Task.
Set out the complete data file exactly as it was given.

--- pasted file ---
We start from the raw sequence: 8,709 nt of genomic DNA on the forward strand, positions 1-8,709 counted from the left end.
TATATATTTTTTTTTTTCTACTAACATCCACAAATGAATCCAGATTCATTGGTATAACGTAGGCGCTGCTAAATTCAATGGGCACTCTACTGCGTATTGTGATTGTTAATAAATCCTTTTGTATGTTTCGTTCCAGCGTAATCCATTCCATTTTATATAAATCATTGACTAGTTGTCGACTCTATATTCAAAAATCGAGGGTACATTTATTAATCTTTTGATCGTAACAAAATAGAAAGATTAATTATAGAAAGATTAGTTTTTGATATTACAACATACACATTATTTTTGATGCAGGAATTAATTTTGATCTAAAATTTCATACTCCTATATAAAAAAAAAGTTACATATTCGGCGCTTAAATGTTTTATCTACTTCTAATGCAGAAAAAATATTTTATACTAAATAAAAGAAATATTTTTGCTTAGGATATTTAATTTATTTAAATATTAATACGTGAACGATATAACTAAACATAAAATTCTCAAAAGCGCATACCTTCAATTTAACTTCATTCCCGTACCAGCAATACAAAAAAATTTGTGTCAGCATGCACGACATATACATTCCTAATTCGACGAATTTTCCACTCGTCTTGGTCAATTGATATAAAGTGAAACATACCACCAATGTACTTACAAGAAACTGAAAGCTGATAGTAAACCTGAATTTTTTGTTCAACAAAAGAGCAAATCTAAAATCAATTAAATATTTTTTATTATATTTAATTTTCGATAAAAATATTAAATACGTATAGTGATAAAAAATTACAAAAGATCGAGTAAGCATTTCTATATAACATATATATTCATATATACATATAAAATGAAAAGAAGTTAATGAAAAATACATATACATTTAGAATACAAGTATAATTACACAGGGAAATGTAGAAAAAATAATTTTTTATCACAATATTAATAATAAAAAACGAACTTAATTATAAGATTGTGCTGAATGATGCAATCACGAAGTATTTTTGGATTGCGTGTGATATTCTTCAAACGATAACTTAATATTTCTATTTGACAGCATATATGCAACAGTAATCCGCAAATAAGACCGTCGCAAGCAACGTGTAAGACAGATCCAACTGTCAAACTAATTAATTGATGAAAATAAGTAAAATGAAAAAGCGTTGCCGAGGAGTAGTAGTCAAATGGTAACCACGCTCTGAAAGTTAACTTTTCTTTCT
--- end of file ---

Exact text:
We start from the raw sequence: 8,709 nt of genomic DNA on the forward strand, positions 1-8,709 counted from the left end.
TATATATTTTTTTTTTTCTACTAACATCCACAAATGAATCCAGATTCATTGGTATAACGTAGGCGCTGCTAAATTCAATGGGCACTCTACTGCGTATTGTGATTGTTAATAAATCCTTTTGTATGTTTCGTTCCAGCGTAATCCATTCCATTTTATATAAATCATTGACTAGTTGTCGACTCTATATTCAAAAATCGAGGGTACATTTATTAATCTTTTGATCGTAACAAAATAGAAAGATTAATTATAGAAAGATTAGTTTTTGATATTACAACATACACATTATTTTTGATGCAGGAATTAATTTTGATCTAAAATTTCATACTCCTATATAAAAAAAAAGTTACATATTCGGCGCTTAAATGTTTTATCTACTTCTAATGCAGAAAAAATATTTTATACTAAATAAAAGAAATATTTTTGCTTAGGATATTTAATTTATTTAAATATTAATACGTGAACGATATAACTAAACATAAAATTCTCAAAAGCGCATACCTTCAATTTAACTTCATTCCCGTACCAGCAATACAAAAAAATTTGTGTCAGCATGCACGACATATACATTCCTAATTCGACGAATTTTCCACTCGTCTTGGTCAATTGATATAAAGTGAAACATACCACCAATGTACTTACAAGAAACTGAAAGCTGATAGTAAACCTGAATTTTTTGTTCAACAAAAGAGCAAATCTAAAATCAATTAAATATTTTTTATTATATTTAATTTTCGATAAAAATATTAAATACGTATAGTGATAAAAAATTACAAAAGATCGAGTAAGCATTTCTATATAACATATATATTCATATATACATATAAAATGAAAAGAAGTTAATGAAAAATACATATACATTTAGAATACAAGTATAATTACACAGGGAAATGTAGAAAAAATAATTTTTTATCACAATATTAATAATAAAAAACGAACTTAATTATAAGATTGTGCTGAATGATGCAATCACGAAGTATTTTTGGATTGCGTGTGATATTCTTCAAACGATAACTTAATATTTCTATTTGACAGCATATATGCAACAGTAATCCGCAAATAAGACCGTCGCAAGCAACGTGTAAGACAGATCCAACTGTCAAACTAATTAATTGATGAAAATAAGTAAAATGAAAAAGCGTTGCCGAGGAGTAGTAGTCAAATGGTAACCACGCTCTGAAAGTTAACTTTTCTTTCT